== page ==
2014 marks a special year in London Transport history, with three milestones reached. The 1914-1918 world war saw several London buses used on the home front. These became known as battle buses, one example is currently undergoing restoration. In 1934 the first production RT's arrived in the city, these were AEC chassis with Park Royal bodies. However the 1939-45 WWII put a halt to production of the RT class, with all the manufacturing effort used for the advancing designs of war. In 1947 the RT re-started production with AEC and Leyland building chassis and Park Royal, Stracans, Cravens and Leyland building bodies. Some 5000 plus RT's were built from 1947 until 1956, making the RT the largest single design for any British bus fleet. But as the London Transport Trolleybuses were beginning to show signs of age, London Transport had designed and with AEC and Park Royal, built RM1 the 1954 Commercial show exhibit. RM 2, 3 and RMC followed suit and for four years extensive trials followed. RM 8 arrived in 1958, as the first production Routemaster followed by over 2700 RMs. The RML, RMA, RMF and FRM were variations of the theme, RML a 30 foot version, RMA an airport luxury model, RMF a front entrance style and FRM the rear engine one off.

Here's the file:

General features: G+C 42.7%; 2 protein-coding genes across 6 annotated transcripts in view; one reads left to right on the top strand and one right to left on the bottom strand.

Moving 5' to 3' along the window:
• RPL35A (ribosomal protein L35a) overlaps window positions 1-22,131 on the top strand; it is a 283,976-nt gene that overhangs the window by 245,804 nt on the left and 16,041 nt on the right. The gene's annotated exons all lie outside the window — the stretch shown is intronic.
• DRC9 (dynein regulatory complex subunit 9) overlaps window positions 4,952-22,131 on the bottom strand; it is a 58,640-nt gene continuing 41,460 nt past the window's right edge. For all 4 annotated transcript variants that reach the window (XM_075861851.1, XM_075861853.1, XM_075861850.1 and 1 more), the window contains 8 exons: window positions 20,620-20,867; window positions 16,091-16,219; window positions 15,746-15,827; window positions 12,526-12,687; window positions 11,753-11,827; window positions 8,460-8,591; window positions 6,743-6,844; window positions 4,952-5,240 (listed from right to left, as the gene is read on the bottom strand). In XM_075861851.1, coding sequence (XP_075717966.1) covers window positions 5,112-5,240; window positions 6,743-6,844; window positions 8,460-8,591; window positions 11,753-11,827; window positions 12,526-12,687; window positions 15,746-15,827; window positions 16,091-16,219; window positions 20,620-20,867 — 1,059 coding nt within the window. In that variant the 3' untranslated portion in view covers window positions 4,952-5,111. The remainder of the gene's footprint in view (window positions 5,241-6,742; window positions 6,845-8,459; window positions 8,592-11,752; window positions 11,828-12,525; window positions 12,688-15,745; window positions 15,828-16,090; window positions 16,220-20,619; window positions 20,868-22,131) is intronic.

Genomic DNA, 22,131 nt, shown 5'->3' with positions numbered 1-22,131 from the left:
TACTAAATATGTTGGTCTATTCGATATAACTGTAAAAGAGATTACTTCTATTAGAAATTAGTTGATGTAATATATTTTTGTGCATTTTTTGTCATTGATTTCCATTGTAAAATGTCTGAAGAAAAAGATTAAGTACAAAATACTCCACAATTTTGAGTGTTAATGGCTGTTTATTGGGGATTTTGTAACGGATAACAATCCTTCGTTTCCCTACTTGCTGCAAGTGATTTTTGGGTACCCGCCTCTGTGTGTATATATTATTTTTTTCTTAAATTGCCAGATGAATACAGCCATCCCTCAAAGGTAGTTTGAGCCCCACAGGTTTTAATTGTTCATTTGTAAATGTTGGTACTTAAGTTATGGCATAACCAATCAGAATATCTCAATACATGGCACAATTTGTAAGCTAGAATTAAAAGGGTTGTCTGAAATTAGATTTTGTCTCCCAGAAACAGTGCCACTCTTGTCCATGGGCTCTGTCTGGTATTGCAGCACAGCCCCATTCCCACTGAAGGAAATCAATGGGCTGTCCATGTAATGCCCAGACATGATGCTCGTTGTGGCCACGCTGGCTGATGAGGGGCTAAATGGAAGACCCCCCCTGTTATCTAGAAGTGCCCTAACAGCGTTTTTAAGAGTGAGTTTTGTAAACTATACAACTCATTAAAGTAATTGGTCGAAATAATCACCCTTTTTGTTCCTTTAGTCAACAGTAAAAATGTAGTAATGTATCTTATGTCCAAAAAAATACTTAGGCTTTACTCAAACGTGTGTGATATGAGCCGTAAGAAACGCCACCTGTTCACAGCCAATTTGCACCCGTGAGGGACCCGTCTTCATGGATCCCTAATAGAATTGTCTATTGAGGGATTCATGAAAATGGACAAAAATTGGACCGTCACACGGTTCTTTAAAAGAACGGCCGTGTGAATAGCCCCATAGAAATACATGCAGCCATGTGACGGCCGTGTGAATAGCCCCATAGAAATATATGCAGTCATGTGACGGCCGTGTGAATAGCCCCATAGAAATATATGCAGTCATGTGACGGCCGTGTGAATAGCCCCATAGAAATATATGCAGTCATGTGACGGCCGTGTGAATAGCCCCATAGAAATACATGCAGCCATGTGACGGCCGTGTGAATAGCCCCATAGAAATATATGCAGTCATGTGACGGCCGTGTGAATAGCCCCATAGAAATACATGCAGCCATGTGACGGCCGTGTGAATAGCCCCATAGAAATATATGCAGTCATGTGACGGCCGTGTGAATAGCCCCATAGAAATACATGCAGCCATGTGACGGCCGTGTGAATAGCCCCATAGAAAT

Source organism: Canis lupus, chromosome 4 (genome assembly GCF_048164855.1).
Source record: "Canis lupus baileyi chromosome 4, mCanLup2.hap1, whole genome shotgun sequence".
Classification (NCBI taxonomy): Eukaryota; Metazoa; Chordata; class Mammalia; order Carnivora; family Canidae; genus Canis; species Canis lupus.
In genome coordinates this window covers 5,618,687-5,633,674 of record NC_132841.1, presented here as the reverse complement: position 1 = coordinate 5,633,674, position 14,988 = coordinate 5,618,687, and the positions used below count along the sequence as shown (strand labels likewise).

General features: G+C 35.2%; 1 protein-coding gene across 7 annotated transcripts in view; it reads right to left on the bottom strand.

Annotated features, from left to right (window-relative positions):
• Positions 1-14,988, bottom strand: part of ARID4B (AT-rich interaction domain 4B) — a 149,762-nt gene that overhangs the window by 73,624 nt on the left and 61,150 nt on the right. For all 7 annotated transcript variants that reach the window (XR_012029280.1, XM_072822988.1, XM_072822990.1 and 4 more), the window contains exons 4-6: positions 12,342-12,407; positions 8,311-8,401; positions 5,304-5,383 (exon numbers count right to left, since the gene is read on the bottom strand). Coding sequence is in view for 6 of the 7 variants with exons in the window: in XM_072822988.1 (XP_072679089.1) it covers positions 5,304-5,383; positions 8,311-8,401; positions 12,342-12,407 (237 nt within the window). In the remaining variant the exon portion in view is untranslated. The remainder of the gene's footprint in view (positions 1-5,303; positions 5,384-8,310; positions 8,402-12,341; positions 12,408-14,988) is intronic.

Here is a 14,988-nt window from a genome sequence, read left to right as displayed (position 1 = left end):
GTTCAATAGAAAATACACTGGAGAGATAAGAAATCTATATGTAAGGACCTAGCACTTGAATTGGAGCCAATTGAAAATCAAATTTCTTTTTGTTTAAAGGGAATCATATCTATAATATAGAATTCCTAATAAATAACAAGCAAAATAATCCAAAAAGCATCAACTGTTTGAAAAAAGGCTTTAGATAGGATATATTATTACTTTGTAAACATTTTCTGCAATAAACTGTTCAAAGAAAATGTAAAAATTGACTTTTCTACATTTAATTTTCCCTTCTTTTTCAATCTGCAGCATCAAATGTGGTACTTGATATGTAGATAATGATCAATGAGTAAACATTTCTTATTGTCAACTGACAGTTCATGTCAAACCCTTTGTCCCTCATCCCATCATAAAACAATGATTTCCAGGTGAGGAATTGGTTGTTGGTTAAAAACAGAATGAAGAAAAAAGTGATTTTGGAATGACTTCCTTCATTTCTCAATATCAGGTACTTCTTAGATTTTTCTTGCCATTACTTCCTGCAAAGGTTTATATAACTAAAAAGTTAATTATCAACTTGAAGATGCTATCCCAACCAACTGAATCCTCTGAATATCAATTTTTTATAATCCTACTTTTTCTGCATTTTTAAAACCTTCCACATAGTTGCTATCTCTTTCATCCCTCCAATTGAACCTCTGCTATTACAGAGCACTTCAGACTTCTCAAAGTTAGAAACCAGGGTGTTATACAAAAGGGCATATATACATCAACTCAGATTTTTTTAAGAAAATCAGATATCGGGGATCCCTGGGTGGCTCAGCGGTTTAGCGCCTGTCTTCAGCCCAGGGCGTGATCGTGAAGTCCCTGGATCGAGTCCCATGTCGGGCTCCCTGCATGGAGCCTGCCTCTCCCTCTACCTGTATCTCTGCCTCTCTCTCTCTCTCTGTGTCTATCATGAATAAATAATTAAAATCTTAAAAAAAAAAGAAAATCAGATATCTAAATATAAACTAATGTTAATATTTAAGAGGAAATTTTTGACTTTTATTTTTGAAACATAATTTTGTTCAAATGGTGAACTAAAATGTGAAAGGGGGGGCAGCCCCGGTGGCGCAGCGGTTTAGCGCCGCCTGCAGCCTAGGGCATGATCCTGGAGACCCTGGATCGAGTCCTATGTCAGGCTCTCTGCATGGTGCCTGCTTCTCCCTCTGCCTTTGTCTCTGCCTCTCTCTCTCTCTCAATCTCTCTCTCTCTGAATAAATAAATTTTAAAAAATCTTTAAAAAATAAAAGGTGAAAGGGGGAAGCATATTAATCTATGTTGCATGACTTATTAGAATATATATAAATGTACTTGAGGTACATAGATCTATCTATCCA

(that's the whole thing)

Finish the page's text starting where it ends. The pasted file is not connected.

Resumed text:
The WWI 'Battle buses' mark 100 years since they were used for the war effort. The RT celebrates 75 years in production and preservation, while the classic RM celebrates 60 years with a gathering on Finsbury Park for 'RM 60'. See the Routemaster Association website for more details of this event. Above is the 'New Routemaster' LT150 sporting the special 2014 'Year of the Bus' livery, while working the 9 Aldwych to Hammersmith service.
Here are my personal views on bus activity in my area and beyond